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Laugelle v. Bell Helicopter Textron, Inc.

Superior Court of Delaware, New Castle

October 1, 2013

SUSAN DURKIN LAUGELLE, individually and as personal representative of the Estate of Joseph Laugelle, Jr., deceased, and as Next Friend to Anna Grace Laugelle and Margaret Grace Laugelle, Plaintiffs,
v.
BELL HELICOPTER TEXTRON, INC., et al., Defendants.

Submitted: September 9, 2013

Gary Aber, Esquire, Law Offices of Gary Aber, Wilmington, Delaware, Arthur Alan Wolk, Esquire, pro hac vice, Bradley J. Stoll, Esquire (argued), pro hac vice, Cynthia M. Devers, Esquire, pro hac vice, Michael S. Miska, Esquire, pro hac vice, The Wolk Law Firm, Philadelphia, Pennsylvania, Attorneys for Plaintiffs.

Richard Barkasy, Esquire (argued), Schnader Harrison Segal & Lewis LLP, Wilmington, Delaware, Attorney for Defendant Rolls-Royce Corporation and Rolls-Royce North America, Inc.

Richard Galperin, Esquire and David Soldo, Esquire, Morris James LLP, Wilmington, Delaware, V.L. Woolston, Esquire, Perkins Coie LLP, Seattle, Washington, Attorneys for Honeywell International, Inc.

OPINION

Paul R. Wallace, Judge

I. Introduction

This wrongful death action arises out of a helicopter crash that occurred on December 11, 2008, in the Gulf of Mexico, off the coast of Sabine Pass, Texas.[1] Joseph Laugelle, Jr., the pilot of the helicopter ("Pilot"), was transporting four passengers to an off-shore oil rig when the helicopter went down about two miles offshore.[2]

In December 2010, Plaintiff Susan Durkin Laugelle, the Pilot's wife, brought suit against the manufacturers of the helicopter, its engine, and its engine accessories, as well as a company that previously owned and maintained the helicopter. Mrs. Laugelle alleges, inter alia, that her husband died as a result of chest injuries and asphyxia due to drowning.[3]She seeks damages for wrongful death on behalf of herself, as personal representative of the Pilot's estate, and as next friend to the Laugelles' two minor daughters. Defendants have filed a motion to determine which state's law the Court should apply to the Plaintiffs' claims for compensatory damages. This is the Court's decision on that discrete issue.[4]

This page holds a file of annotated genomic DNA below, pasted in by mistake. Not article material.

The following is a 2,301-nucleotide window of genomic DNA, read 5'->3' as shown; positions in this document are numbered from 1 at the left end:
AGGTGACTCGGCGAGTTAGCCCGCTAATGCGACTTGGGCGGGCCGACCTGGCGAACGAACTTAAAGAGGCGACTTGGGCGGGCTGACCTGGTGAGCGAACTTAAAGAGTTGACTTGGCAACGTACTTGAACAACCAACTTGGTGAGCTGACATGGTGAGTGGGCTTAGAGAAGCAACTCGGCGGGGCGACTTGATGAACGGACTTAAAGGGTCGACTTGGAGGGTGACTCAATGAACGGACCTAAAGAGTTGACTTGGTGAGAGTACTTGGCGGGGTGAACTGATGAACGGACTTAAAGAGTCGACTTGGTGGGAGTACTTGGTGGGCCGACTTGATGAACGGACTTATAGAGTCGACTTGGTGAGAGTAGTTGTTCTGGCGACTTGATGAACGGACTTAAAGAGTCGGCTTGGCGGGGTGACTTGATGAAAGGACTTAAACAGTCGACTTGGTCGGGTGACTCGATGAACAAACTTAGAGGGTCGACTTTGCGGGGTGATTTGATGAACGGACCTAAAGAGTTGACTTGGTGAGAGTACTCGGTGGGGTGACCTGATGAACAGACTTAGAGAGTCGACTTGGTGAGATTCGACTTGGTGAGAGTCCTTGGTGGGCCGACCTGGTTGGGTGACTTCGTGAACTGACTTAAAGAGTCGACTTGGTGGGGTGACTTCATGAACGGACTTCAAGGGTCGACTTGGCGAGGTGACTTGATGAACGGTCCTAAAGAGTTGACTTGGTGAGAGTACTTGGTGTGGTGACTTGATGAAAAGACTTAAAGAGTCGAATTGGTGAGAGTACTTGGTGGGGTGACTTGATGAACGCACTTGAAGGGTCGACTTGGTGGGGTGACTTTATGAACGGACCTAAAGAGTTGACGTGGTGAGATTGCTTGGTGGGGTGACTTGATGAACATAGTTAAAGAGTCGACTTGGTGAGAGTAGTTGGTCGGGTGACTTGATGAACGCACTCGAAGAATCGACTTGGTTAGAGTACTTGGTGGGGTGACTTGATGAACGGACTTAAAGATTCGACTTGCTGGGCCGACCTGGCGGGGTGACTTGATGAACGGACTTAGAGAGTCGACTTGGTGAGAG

II. Factual and Procedural Background

On July 3, 2013, Bell Helicopter Textron, Inc., Bell Helicopter Textron Canada Limited, Rolls-Royce Corporation, Air Logistics, LLC, Bristow Group, Inc., and Honeywell International Inc. (collectively "Defendants") jointly filed a motion to determine applicable law, in which they requested that the Court rule that Massachusetts law governs Plaintiffs' claim for compensatory damages.

Mrs. Laugelle and her two children are citizens and residents of Massachusetts.[5] The Pilot was also a citizen and resident of Massachusetts at the time of his death, [6] and his estate is established under Massachusetts law.[7] While some of the Defendant companies are incorporated in Delaware, all are headquartered elsewhere, in a variety of different states and countries.[8]

III. Discussion

As the forum jurisdiction, Delaware's choice-of-laws rules are used to determine the applicable law on a particular issue in a specific case.[9] The matter of the measure of compensatory damages is substantive, not procedural, and may, therefore, be properly subjected to a choice-of-law analysis.[10]

Under Delaware's choice-of-law approach, a court conducts a two-part inquiry.[11] As the Delaware Supreme Court recently made clear in Deuley v. DynCorp International, Inc., it must be first determined that there is an actual – rather than no or merely a 'false' – conflict.[12] If there is no actual conflict, "the Court should avoid the choice-of-law analysis altogether, "[13] but if a true conflict exists, the Court then applies the "most significant relationship" test as outlined in the Restatement (Second) of Conflict of Laws.[14] In determining whether there is an actual conflict, Delaware state courts (and the ...


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